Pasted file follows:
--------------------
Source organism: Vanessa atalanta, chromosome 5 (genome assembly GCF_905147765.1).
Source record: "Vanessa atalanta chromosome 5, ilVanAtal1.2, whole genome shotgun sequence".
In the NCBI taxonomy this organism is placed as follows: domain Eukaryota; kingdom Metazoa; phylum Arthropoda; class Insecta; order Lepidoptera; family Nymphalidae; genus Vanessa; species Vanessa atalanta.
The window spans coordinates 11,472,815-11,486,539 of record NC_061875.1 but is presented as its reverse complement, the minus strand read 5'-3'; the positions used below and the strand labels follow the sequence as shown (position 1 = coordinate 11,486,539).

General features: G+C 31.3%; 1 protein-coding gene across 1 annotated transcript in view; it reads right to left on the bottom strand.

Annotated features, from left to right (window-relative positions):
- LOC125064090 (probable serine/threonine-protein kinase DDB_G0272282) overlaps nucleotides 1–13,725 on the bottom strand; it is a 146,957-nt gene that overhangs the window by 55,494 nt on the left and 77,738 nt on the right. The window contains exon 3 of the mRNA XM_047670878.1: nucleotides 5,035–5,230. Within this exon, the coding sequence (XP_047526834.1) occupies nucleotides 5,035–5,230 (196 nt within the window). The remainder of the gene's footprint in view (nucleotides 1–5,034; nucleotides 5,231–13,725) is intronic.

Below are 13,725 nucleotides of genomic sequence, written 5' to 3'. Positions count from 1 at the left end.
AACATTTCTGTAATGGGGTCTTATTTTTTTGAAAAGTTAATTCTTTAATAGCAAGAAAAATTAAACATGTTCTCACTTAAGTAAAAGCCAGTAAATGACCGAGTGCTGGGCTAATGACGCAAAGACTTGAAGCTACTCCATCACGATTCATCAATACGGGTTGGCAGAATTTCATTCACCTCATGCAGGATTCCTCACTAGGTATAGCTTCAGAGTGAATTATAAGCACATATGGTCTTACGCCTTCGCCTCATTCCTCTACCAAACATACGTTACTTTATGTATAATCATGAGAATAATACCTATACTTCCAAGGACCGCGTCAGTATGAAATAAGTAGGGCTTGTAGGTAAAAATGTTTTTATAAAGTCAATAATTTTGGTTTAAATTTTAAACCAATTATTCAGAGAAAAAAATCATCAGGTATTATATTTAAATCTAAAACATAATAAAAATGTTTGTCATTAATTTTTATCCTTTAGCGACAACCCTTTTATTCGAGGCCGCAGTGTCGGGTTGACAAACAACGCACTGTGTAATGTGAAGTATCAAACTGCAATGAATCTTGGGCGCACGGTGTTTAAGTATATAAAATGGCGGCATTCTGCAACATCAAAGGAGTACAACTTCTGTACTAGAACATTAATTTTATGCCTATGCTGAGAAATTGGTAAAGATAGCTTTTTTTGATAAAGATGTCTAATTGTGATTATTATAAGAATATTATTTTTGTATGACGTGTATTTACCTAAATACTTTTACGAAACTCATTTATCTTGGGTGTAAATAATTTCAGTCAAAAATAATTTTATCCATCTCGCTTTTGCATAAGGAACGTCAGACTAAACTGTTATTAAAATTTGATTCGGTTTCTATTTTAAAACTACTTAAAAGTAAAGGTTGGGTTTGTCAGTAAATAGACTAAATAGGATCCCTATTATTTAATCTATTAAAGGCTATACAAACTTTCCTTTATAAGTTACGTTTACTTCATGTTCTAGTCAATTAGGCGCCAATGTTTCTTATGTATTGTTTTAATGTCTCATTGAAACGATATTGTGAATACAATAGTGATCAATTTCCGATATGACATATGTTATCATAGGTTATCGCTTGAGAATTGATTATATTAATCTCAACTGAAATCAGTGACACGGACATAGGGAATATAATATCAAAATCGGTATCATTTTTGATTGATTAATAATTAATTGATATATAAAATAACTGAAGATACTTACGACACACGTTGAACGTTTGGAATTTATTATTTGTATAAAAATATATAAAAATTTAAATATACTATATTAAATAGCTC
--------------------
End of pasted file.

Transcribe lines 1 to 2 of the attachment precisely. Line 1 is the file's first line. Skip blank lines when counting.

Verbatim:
Source organism: Vanessa atalanta, chromosome 5 (genome assembly GCF_905147765.1).
Source record: "Vanessa atalanta chromosome 5, ilVanAtal1.2, whole genome shotgun sequence".